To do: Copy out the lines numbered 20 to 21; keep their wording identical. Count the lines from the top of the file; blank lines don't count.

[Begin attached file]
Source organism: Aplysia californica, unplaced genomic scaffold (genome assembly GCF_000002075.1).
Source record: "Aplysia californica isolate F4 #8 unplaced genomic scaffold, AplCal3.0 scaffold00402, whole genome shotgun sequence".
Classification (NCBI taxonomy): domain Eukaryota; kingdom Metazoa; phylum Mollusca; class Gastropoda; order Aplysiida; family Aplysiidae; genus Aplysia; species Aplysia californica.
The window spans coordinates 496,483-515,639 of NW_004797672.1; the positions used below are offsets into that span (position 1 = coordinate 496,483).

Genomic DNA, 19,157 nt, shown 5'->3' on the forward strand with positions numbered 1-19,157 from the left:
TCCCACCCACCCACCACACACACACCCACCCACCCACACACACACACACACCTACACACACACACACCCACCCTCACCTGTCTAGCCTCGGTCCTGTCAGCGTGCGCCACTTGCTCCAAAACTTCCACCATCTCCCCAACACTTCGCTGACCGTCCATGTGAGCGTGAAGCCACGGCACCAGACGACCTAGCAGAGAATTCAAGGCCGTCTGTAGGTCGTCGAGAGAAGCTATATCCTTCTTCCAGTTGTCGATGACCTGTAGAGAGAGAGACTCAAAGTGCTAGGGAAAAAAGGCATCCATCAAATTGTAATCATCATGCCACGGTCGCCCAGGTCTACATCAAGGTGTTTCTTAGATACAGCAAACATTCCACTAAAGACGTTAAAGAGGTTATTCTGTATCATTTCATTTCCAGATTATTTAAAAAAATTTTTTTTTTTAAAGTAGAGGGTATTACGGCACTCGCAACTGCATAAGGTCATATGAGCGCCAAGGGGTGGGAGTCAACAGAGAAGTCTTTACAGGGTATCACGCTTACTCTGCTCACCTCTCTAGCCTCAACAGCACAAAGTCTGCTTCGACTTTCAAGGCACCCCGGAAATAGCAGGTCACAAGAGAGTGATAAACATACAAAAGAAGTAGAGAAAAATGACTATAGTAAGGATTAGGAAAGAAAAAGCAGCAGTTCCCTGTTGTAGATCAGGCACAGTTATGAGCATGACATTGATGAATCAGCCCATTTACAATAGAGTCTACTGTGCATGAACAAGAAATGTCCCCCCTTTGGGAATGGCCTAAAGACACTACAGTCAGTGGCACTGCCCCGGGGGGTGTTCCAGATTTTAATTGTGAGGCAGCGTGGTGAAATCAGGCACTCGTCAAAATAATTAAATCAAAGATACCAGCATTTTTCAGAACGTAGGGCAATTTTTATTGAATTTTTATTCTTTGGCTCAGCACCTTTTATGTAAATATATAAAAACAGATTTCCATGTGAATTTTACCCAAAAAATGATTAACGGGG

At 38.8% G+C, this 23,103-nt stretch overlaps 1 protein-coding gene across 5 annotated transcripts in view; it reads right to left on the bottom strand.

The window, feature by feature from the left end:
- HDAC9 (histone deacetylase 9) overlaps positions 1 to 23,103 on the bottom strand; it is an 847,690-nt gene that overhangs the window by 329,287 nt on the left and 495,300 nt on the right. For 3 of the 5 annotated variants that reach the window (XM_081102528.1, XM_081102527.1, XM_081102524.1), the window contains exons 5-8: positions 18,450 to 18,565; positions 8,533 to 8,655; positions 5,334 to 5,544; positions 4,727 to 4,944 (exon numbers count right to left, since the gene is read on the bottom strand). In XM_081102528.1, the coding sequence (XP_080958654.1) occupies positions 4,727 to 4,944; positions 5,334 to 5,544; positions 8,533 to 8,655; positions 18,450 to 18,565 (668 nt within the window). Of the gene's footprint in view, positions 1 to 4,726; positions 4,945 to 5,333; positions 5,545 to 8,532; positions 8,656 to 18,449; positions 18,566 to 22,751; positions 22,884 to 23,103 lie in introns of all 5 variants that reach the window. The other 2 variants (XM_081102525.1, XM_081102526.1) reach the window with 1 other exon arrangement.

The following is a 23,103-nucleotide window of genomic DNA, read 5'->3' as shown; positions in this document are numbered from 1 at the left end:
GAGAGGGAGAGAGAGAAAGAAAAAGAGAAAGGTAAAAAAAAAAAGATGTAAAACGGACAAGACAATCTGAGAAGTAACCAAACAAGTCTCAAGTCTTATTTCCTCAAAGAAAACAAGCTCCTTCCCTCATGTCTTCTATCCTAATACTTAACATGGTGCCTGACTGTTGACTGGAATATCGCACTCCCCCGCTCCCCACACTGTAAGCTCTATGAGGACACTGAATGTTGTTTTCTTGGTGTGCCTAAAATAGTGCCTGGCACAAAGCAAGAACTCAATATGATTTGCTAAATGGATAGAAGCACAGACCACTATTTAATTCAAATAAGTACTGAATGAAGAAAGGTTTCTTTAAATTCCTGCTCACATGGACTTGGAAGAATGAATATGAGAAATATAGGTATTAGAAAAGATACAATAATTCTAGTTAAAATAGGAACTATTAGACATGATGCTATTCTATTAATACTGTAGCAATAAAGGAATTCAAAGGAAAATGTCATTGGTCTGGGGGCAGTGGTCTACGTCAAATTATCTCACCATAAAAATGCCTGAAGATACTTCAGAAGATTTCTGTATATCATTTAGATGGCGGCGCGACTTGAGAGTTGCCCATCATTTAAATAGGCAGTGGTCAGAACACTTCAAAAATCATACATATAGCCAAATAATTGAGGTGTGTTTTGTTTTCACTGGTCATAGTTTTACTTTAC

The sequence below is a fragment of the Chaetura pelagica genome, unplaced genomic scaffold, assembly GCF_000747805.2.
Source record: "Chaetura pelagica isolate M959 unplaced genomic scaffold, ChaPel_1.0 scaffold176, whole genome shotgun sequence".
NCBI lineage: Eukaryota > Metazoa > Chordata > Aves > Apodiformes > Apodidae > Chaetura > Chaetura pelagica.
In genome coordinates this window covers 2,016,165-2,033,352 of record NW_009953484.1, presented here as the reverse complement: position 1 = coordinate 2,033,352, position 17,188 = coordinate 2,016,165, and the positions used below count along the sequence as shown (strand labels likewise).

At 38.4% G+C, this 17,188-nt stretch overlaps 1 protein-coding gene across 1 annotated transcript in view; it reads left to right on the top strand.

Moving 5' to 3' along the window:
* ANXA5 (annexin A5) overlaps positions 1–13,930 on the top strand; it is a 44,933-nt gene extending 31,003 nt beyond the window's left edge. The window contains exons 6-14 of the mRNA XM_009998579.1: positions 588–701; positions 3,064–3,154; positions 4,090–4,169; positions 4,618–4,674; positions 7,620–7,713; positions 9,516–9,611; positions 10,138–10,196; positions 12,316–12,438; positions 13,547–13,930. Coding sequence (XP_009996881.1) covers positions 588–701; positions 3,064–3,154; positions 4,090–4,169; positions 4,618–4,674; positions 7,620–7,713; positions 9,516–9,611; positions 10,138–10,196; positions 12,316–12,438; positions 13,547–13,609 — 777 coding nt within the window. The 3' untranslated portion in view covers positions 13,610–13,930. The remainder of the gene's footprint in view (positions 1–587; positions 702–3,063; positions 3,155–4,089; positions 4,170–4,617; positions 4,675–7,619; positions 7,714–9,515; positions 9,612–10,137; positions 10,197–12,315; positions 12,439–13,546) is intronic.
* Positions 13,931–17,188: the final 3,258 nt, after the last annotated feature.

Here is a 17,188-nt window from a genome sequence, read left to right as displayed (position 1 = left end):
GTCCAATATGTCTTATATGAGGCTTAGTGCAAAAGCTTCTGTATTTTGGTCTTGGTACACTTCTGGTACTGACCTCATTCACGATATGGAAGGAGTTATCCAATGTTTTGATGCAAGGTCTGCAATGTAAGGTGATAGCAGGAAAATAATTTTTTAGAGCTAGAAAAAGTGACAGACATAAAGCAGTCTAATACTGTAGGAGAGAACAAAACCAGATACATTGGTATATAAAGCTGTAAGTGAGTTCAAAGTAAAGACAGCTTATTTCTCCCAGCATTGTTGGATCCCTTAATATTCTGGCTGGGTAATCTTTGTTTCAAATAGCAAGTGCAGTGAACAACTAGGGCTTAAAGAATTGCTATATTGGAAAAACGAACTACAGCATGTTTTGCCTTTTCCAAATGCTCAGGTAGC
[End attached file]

Here is a 17,188-nt window from a genome sequence, read left to right as displayed (position 1 = left end):
GTCCAATATGTCTTATATGAGGCTTAGTGCAAAAGCTTCTGTATTTTGGTCTTGGTACACTTCTGGTACTGACCTCATTCACGATATGGAAGGAGTTATCCAATGTTTTGATGCAAGGTCTGCAATGTAAGGTGATAGCAGGAAAATAATTTTTTAGAGCTAGAAAAAGTGACAGACATAAAGCAGTCTAATACTGTAGGAGAGAACAAAACCAGATACATTGGTATATAAAGCTGTAAGTGAGTTCAAAGTAAAGACAGCTTATTTCTCCCAGCATTGTTGGATCCCTTAATATTCTGGCTGGGTAATCTTTGTTTCAAATAGCAAGTGCAGTGAACAACTAGGGCTTAAAGAATTGCTATATTGGAAAAACGAACTACAGCATGTTTTGCCTTTTCCAAATGCTCAGGTAGC